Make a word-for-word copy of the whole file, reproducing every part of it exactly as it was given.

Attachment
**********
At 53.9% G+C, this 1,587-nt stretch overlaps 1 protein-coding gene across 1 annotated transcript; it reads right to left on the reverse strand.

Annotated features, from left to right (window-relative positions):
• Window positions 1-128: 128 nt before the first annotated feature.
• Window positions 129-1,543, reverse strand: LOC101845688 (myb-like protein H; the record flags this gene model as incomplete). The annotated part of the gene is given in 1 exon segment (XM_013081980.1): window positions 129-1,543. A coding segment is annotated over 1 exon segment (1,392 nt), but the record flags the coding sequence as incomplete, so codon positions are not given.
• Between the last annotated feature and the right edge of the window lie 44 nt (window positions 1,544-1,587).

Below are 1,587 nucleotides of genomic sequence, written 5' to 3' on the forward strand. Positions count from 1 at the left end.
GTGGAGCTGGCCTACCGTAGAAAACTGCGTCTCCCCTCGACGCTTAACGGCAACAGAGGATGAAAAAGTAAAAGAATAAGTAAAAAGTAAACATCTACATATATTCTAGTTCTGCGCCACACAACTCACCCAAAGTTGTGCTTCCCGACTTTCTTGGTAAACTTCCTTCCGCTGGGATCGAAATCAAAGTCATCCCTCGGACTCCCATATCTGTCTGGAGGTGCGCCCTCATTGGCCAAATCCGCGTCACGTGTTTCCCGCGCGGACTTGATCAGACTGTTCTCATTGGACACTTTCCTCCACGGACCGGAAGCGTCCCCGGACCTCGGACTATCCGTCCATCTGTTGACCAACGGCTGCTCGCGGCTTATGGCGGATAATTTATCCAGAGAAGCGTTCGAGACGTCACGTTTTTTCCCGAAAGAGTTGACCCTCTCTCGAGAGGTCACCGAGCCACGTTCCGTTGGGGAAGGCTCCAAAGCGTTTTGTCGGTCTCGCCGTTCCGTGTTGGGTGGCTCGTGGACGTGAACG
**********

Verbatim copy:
At 53.9% G+C, this 1,587-nt stretch overlaps 1 protein-coding gene across 1 annotated transcript; it reads right to left on the reverse strand.

Annotated features, from left to right (window-relative positions):
• Window positions 1-128: 128 nt before the first annotated feature.
• Window positions 129-1,543, reverse strand: LOC101845688 (myb-like protein H; the record flags this gene model as incomplete). The annotated part of the gene is given in 1 exon segment (XM_013081980.1): window positions 129-1,543. A coding segment is annotated over 1 exon segment (1,392 nt), but the record flags the coding sequence as incomplete, so codon positions are not given.
• Between the last annotated feature and the right edge of the window lie 44 nt (window positions 1,544-1,587).

Below are 1,587 nucleotides of genomic sequence, written 5' to 3' on the forward strand. Positions count from 1 at the left end.
GTGGAGCTGGCCTACCGTAGAAAACTGCGTCTCCCCTCGACGCTTAACGGCAACAGAGGATGAAAAAGTAAAAGAATAAGTAAAAAGTAAACATCTACATATATTCTAGTTCTGCGCCACACAACTCACCCAAAGTTGTGCTTCCCGACTTTCTTGGTAAACTTCCTTCCGCTGGGATCGAAATCAAAGTCATCCCTCGGACTCCCATATCTGTCTGGAGGTGCGCCCTCATTGGCCAAATCCGCGTCACGTGTTTCCCGCGCGGACTTGATCAGACTGTTCTCATTGGACACTTTCCTCCACGGACCGGAAGCGTCCCCGGACCTCGGACTATCCGTCCATCTGTTGACCAACGGCTGCTCGCGGCTTATGGCGGATAATTTATCCAGAGAAGCGTTCGAGACGTCACGTTTTTTCCCGAAAGAGTTGACCCTCTCTCGAGAGGTCACCGAGCCACGTTCCGTTGGGGAAGGCTCCAAAGCGTTTTGTCGGTCTCGCCGTTCCGTGTTGGGTGGCTCGTGGACGTGAACG